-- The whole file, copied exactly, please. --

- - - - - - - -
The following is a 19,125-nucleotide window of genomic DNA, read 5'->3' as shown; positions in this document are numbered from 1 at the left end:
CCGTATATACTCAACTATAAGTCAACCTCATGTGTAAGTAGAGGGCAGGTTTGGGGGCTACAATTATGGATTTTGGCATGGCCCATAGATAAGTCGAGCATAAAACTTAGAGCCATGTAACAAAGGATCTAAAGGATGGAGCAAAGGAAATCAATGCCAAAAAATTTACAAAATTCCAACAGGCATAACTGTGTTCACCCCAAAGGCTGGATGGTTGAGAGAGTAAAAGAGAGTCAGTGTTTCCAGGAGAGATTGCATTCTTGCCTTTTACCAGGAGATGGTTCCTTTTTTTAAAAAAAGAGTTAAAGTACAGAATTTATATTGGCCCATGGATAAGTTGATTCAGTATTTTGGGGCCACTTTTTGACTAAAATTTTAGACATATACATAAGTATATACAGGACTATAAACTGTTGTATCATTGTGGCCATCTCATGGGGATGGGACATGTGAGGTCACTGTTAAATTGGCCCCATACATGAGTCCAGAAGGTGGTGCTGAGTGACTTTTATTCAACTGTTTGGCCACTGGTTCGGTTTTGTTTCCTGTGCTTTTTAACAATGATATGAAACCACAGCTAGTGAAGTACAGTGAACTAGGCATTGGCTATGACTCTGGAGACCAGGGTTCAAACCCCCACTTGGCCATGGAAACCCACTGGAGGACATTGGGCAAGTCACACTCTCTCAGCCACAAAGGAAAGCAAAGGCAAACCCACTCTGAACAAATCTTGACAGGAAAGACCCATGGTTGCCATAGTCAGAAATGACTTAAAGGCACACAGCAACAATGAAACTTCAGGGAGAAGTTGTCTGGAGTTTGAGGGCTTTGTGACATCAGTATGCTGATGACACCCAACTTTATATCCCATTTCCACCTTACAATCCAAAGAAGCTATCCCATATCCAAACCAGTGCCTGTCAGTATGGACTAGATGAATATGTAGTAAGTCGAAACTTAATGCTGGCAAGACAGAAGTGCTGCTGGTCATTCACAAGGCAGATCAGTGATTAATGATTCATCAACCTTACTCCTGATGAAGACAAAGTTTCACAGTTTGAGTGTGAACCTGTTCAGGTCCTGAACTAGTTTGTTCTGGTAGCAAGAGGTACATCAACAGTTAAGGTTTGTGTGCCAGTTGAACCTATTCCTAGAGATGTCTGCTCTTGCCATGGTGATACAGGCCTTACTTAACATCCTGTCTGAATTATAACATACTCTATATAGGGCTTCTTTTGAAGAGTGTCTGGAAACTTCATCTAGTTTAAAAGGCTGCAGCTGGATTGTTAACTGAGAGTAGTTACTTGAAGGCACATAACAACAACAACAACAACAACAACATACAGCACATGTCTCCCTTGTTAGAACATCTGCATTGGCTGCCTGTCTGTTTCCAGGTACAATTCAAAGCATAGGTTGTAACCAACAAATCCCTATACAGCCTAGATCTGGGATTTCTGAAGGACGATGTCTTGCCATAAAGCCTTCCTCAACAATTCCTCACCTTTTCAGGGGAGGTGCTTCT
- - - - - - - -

The following is a 19,125-nucleotide window of genomic DNA, read 5'->3' as shown; positions in this document are numbered from 1 at the left end:
CCGTATATACTCAACTATAAGTCAACCTCATGTGTAAGTAGAGGGCAGGTTTGGGGGCTACAATTATGGATTTTGGCATGGCCCATAGATAAGTCGAGCATAAAACTTAGAGCCATGTAACAAAGGATCTAAAGGATGGAGCAAAGGAAATCAATGCCAAAAAATTTACAAAATTCCAACAGGCATAACTGTGTTCACCCCAAAGGCTGGATGGTTGAGAGAGTAAAAGAGAGTCAGTGTTTCCAGGAGAGATTGCATTCTTGCCTTTTACCAGGAGATGGTTCCTTTTTTTAAAAAAAGAGTTAAAGTACAGAATTTATATTGGCCCATGGATAAGTTGATTCAGTATTTTGGGGCCACTTTTTGACTAAAATTTTAGACATATACATAAGTATATACAGGACTATAAACTGTTGTATCATTGTGGCCATCTCATGGGGATGGGACATGTGAGGTCACTGTTAAATTGGCCCCATACATGAGTCCAGAAGGTGGTGCTGAGTGACTTTTATTCAACTGTTTGGCCACTGGTTCGGTTTTGTTTCCTGTGCTTTTTAACAATGATATGAAACCACAGCTAGTGAAGTACAGTGAACTAGGCATTGGCTATGACTCTGGAGACCAGGGTTCAAACCCCCACTTGGCCATGGAAACCCACTGGAGGACATTGGGCAAGTCACACTCTCTCAGCCACAAAGGAAAGCAAAGGCAAACCCACTCTGAACAAATCTTGACAGGAAAGACCCATGGTTGCCATAGTCAGAAATGACTTAAAGGCACACAGCAACAATGAAACTTCAGGGAGAAGTTGTCTGGAGTTTGAGGGCTTTGTGACATCAGTATGCTGATGACACCCAACTTTATATCCCATTTCCACCTTACAATCCAAAGAAGCTATCCCATATCCAAACCAGTGCCTGTCAGTATGGACTAGATGAATATGTAGTAAGTCGAAACTTAATGCTGGCAAGACAGAAGTGCTGCTGGTCATTCACAAGGCAGATCAGTGATTAATGATTCATCAACCTTACTCCTGATGAAGACAAAGTTTCACAGTTTGAGTGTGAACCTGTTCAGGTCCTGAACTAGTTTGTTCTGGTAGCAAGAGGTACATCAACAGTTAAGGTTTGTGTGCCAGTTGAACCTATTCCTAGAGATGTCTGCTCTTGCCATGGTGATACAGGCCTTACTTAACATCCTGTCTGAATTATAACATACTCTATATAGGGCTTCTTTTGAAGAGTGTCTGGAAACTTCATCTAGTTTAAAAGGCTGCAGCTGGATTGTTAACTGAGAGTAGTTACTTGAAGGCACATAACAACAACAACAACAACAACAACATACAGCACATGTCTCCCTTGTTAGAACATCTGCATTGGCTGCCTGTCTGTTTCCAGGTACAATTCAAAGCATAGGTTGTAACCAACAAATCCCTATACAGCCTAGATCTGGGATTTCTGAAGGACGATGTCTTGCCATAAAGCCTTCCTCAACAATTCCTCACCTTTTCAGGGGAGGTGCTTCT